The late I. F. Stone, perhaps the greatest investigative journalist in American history, universally known as Izzie, always insisted that “All governments lie….Every government is run by liars. Nothing they say should be believed.” He didn’t quite mean that governments always lie, but that they should never get the benefit of the doubt.
That’s why he had such contempt for those media that routinely publish whatever spin governments peddle. He never ever asked officials for information, on or off the record, knowing they were always trying to hustle a self-serving message, often as not a dishonest one. And just about every day he exposed some Washington lie or other that everyone else had simply swallowed.
Stone applauded the work of whistleblower Daniel Ellsberg, just as he’d surely hail the exposes of government malfeasance by Assange/Manning/Snowden, indifferent to their motives or personal traits. Ellsberg leaked the Pentagon Papers, the secret government history of America’s involvement in Vietnam, demonstrating that for two decades, just about every word on the subject by any American administration, Republican or Democrat, had been an outright lie.
Stone died in 1989, but he would’ve laughed uproariously the very next year at the breathtakingly deceitful propaganda campaign to soften up Americans for George H. W. Bush’s attack on Saddam Hussein after Saddam invaded Kuwait. Stone would’ve feasted on the moment when a 15-year old Kuwaiti girl told a credulous American congressional hearing that she had seen Iraqi soldiers enter a Kuwaiti hospital and wrench 312 babies from their incubators to the cold hospital floor to die. Every syllable was a lie. She was the daughter of the Kuwaiti ambassador to the U.S., she was coached by a handsomely-compensated Hill and Knowlton vice-president, and the entire incident was fabricated.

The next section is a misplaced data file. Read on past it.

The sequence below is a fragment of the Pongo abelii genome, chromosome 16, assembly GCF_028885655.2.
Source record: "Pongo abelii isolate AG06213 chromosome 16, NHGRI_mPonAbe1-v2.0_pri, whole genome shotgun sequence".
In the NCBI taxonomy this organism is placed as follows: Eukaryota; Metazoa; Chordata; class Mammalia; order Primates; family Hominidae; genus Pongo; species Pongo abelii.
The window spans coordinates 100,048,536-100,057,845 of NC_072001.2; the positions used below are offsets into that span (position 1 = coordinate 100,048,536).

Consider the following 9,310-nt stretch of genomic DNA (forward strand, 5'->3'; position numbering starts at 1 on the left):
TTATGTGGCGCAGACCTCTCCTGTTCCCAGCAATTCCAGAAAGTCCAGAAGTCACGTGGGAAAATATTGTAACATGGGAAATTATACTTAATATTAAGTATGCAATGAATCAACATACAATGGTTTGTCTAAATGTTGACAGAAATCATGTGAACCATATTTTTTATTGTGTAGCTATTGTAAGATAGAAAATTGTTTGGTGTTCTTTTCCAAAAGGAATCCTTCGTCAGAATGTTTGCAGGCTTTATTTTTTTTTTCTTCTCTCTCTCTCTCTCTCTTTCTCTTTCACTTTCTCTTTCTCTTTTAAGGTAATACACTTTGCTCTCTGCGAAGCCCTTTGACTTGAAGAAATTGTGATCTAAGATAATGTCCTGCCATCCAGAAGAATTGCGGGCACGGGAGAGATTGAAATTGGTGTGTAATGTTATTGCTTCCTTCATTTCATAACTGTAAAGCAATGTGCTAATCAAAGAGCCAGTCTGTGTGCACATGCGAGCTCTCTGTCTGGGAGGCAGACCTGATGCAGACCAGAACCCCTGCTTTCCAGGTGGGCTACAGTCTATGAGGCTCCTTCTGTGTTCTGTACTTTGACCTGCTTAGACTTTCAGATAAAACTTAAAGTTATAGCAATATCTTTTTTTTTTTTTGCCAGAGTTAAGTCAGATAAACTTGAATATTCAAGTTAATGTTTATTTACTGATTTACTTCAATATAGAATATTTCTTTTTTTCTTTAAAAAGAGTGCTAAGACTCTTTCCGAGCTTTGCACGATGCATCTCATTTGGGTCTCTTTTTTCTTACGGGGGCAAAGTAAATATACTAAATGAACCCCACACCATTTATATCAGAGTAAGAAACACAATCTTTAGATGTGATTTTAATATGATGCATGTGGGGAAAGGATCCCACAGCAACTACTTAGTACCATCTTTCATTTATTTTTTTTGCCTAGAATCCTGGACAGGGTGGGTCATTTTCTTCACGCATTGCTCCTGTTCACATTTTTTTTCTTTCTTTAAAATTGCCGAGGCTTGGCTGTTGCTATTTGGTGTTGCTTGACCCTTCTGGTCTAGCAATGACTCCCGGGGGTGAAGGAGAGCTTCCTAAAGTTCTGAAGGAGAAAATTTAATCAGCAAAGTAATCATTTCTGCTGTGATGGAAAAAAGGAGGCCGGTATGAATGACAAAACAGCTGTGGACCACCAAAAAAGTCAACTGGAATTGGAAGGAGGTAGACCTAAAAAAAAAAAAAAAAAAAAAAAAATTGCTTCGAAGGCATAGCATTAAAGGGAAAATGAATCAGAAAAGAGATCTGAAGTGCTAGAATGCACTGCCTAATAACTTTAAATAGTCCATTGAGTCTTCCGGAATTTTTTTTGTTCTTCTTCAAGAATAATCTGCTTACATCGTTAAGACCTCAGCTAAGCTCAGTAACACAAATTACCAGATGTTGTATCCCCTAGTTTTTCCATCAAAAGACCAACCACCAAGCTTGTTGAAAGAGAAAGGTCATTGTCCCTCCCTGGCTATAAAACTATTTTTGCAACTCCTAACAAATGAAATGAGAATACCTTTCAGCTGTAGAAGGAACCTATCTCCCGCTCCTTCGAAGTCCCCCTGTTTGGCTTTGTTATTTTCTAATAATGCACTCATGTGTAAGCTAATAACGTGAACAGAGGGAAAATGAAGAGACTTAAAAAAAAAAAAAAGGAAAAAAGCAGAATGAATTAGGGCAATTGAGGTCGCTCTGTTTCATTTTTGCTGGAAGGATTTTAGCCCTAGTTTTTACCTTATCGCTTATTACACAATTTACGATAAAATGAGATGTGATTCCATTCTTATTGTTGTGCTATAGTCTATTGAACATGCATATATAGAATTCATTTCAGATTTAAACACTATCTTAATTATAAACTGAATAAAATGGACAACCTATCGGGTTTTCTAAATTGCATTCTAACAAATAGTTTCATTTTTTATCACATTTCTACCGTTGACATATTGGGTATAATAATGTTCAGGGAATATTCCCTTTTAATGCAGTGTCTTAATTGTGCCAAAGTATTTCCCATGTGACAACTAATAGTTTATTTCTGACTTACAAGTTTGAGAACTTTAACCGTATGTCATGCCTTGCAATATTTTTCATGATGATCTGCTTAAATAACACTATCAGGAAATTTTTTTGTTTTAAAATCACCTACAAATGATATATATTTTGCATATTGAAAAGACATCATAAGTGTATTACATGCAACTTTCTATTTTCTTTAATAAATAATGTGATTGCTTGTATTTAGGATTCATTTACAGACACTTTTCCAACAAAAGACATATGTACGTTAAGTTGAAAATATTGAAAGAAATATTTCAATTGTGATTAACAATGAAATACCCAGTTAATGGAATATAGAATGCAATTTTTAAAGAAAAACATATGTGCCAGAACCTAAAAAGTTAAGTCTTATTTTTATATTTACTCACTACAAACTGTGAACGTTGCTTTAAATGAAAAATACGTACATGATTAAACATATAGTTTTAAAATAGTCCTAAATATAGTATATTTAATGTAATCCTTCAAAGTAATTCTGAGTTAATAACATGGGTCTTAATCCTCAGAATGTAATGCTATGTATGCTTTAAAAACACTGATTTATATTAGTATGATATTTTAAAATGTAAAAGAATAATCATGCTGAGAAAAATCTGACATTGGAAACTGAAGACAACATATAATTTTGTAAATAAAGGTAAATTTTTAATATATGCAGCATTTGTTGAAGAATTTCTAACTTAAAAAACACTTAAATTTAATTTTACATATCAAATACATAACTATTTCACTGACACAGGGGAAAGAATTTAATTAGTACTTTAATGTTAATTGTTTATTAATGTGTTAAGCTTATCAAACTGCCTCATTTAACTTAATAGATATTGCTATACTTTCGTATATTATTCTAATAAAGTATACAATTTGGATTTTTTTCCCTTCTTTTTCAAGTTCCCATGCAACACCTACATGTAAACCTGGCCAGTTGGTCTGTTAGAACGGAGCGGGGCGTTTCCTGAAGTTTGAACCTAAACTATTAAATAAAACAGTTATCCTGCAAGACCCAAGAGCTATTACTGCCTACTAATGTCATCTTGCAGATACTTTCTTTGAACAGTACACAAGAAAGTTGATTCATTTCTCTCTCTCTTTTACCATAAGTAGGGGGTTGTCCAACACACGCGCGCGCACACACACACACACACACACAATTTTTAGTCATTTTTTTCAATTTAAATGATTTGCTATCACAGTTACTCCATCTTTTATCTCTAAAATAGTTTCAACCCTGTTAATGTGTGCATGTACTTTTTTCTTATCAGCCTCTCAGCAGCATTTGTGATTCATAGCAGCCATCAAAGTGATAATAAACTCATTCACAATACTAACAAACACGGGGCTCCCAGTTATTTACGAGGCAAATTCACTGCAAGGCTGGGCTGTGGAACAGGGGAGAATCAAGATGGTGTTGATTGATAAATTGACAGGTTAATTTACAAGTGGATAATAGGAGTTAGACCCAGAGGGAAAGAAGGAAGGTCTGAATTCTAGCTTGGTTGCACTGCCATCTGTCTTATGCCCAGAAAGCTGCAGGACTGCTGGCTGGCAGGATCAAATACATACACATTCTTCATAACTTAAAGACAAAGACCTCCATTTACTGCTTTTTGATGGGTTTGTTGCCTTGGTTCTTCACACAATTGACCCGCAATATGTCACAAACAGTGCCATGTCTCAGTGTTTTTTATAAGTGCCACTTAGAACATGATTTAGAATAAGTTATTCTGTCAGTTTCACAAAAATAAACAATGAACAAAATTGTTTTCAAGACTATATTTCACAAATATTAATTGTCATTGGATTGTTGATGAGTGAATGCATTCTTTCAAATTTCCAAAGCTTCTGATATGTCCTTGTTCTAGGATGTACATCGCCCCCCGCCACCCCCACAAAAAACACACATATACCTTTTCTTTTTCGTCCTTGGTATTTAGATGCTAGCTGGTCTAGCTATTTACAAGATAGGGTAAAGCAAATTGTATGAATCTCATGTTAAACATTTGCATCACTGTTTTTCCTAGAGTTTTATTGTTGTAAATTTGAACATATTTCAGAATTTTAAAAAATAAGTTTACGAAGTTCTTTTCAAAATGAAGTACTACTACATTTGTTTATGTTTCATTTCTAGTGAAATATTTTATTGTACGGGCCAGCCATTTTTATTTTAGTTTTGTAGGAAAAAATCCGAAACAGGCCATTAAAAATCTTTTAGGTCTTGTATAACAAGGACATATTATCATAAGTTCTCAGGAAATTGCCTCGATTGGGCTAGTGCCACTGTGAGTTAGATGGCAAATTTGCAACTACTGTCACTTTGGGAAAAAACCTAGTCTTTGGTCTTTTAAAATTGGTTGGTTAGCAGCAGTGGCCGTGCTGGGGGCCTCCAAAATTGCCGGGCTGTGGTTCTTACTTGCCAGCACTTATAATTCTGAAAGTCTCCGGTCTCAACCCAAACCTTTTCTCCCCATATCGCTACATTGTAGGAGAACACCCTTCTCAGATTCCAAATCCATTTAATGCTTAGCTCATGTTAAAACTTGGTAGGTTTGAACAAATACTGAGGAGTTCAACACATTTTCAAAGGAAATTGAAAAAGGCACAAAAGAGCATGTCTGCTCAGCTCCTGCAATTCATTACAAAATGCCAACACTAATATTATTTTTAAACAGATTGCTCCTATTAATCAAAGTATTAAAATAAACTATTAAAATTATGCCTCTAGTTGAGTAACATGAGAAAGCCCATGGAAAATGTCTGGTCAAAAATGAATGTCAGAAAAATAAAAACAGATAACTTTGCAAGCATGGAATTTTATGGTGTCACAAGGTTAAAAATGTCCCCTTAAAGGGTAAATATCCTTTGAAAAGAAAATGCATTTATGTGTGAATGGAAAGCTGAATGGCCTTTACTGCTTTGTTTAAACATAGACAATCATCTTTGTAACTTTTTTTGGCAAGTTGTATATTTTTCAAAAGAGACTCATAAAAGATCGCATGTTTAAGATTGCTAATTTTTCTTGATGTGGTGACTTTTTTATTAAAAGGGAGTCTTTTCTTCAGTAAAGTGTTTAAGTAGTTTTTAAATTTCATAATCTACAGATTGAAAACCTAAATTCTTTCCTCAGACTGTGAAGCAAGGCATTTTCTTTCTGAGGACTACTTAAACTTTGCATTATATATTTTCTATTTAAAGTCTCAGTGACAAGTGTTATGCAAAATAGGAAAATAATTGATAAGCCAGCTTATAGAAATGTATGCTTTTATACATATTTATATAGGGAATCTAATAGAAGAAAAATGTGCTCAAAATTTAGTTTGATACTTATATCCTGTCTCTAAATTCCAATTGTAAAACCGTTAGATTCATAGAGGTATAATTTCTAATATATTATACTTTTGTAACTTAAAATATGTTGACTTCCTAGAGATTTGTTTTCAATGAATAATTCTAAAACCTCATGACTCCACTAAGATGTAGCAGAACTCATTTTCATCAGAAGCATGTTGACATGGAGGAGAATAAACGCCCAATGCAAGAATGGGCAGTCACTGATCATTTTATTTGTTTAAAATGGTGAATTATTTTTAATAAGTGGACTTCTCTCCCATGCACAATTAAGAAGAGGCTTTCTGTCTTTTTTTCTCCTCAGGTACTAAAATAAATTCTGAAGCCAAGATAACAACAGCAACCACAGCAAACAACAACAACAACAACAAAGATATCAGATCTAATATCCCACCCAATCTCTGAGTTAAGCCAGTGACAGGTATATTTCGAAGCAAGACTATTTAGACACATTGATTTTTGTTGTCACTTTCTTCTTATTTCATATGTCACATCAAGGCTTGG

Look what else Izzie missed in D.C. by dying too soon. Bill Clinton not having sex with that girl. Bill Clinton not knowing what was happening in Rwanda during the genocide when he refused to send reinforcements. George W. Bush and Colin Powell guaranteeing the world that Saddam had weapons of mass destruction. Barack Obama asserting that the Syrian government is using poison gas. Obama — remorseless liberal persecutor of whistleblowers — would have broken Izzie’s heart.
And what a field day Izzie Stone would have had right here in Canada. A connoisseur of George Orwell’s Ministries of Peace, Truth and Love, you can be sure he’d have demonstrated with much glee that our federal ministers of labour, justice and the environment were actually ministers against labour, justice and the environment. Just as War is Peace and Ignorance is Strength, he’d love that for our government, secrecy is accountability, justice is punishment and environmentalism is pipelines.
Or imagine him revelling in DuffyWrightGate. The Prime Minister’s single statement to the House about what he did and didn’t know would alone have filled an entire issue of I. F. Stone’s Weekly. He would have demonstrated, based on RCMP statements, that much of what Mr. Harper solemnly told the House was not true, just as numerous other assertions by government and Conservative party spokespeople have obviously not been true.
Chief of staff Nigel Wright did not act alone in giving Sen. Duffy $90,172, as the PM maintained; at least three senior PMO staff were also in the loop, as was the influential Sen. Irving Gerstein, the party’s top money man. How could the PM not have know that? How could he then not know about the deal itself? Stone appreciated nothing more than implausible deniability.
The Conservative party insisted it had nothing to do with paying off Duffy’s Senate debt. Yes, but they were ready to do exactly that.
Harperites piously claimed they didn’t want taxpayers to be on the hook for Duffy’s illicit activities. Yet the party was prepared to fork over 32,000 taxpayer-subsidized dollars, balking only when they learned he owed three times that amount. Did the head of the party, one S. Harper, know?
One day Mr. Harper proclaimed his complete confidence in Mr. Wright; the next, Mr. Wright was chopped liver. One day Mr. Wright gave Mr. Duffy all that moolah because they were close pals; the next day, nodding acquaintances. One day Duffy was hailed for his leadership; the next he was out of the Conservative caucus. How Izzie would have treasured it all.
What Izzie Stone wanted, beyond anything in the world except peace, social justice and equality, was one day to have his aphorism about government lies itself proved a lie. Wherever he is, he’s still waiting.
This article originally appeared in The Globe and Mail
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